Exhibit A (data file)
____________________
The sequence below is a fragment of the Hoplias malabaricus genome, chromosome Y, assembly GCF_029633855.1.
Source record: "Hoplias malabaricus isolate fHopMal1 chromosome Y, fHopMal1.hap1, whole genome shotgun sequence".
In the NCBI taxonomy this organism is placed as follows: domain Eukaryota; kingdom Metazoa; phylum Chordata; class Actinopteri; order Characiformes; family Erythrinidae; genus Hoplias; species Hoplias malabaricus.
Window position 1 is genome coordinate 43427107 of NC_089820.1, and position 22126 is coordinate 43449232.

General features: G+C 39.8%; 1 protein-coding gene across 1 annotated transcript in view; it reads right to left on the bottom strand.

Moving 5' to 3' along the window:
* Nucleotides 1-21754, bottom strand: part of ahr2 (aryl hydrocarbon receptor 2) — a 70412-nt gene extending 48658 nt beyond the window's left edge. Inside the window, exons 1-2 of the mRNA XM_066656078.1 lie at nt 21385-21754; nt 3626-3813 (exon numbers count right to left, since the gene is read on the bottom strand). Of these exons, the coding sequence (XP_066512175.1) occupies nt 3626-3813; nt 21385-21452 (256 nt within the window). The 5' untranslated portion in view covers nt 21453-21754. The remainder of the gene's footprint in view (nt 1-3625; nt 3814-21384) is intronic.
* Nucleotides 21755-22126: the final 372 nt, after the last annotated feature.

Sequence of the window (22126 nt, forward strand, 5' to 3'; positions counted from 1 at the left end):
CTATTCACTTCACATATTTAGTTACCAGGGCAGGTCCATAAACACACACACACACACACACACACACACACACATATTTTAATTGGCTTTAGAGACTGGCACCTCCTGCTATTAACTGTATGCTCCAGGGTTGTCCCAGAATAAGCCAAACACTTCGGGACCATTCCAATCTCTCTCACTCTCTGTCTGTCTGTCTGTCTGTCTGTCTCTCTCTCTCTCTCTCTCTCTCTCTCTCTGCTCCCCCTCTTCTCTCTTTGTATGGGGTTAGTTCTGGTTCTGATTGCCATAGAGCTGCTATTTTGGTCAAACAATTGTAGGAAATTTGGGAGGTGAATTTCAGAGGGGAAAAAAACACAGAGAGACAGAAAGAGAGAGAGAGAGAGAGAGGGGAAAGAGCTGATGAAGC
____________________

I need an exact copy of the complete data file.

The sequence below is a fragment of the Hoplias malabaricus genome, chromosome Y, assembly GCF_029633855.1.
Source record: "Hoplias malabaricus isolate fHopMal1 chromosome Y, fHopMal1.hap1, whole genome shotgun sequence".
In the NCBI taxonomy this organism is placed as follows: domain Eukaryota; kingdom Metazoa; phylum Chordata; class Actinopteri; order Characiformes; family Erythrinidae; genus Hoplias; species Hoplias malabaricus.
Window position 1 is genome coordinate 43427107 of NC_089820.1, and position 22126 is coordinate 43449232.

General features: G+C 39.8%; 1 protein-coding gene across 1 annotated transcript in view; it reads right to left on the bottom strand.

Moving 5' to 3' along the window:
* Nucleotides 1-21754, bottom strand: part of ahr2 (aryl hydrocarbon receptor 2) — a 70412-nt gene extending 48658 nt beyond the window's left edge. Inside the window, exons 1-2 of the mRNA XM_066656078.1 lie at nt 21385-21754; nt 3626-3813 (exon numbers count right to left, since the gene is read on the bottom strand). Of these exons, the coding sequence (XP_066512175.1) occupies nt 3626-3813; nt 21385-21452 (256 nt within the window). The 5' untranslated portion in view covers nt 21453-21754. The remainder of the gene's footprint in view (nt 1-3625; nt 3814-21384) is intronic.
* Nucleotides 21755-22126: the final 372 nt, after the last annotated feature.

Sequence of the window (22126 nt, forward strand, 5' to 3'; positions counted from 1 at the left end):
CTATTCACTTCACATATTTAGTTACCAGGGCAGGTCCATAAACACACACACACACACACACACACACACACACATATTTTAATTGGCTTTAGAGACTGGCACCTCCTGCTATTAACTGTATGCTCCAGGGTTGTCCCAGAATAAGCCAAACACTTCGGGACCATTCCAATCTCTCTCACTCTCTGTCTGTCTGTCTGTCTGTCTGTCTCTCTCTCTCTCTCTCTCTCTCTCTCTCTGCTCCCCCTCTTCTCTCTTTGTATGGGGTTAGTTCTGGTTCTGATTGCCATAGAGCTGCTATTTTGGTCAAACAATTGTAGGAAATTTGGGAGGTGAATTTCAGAGGGGAAAAAAACACAGAGAGACAGAAAGAGAGAGAGAGAGAGAGAGGGGAAAGAGCTGATGAAGC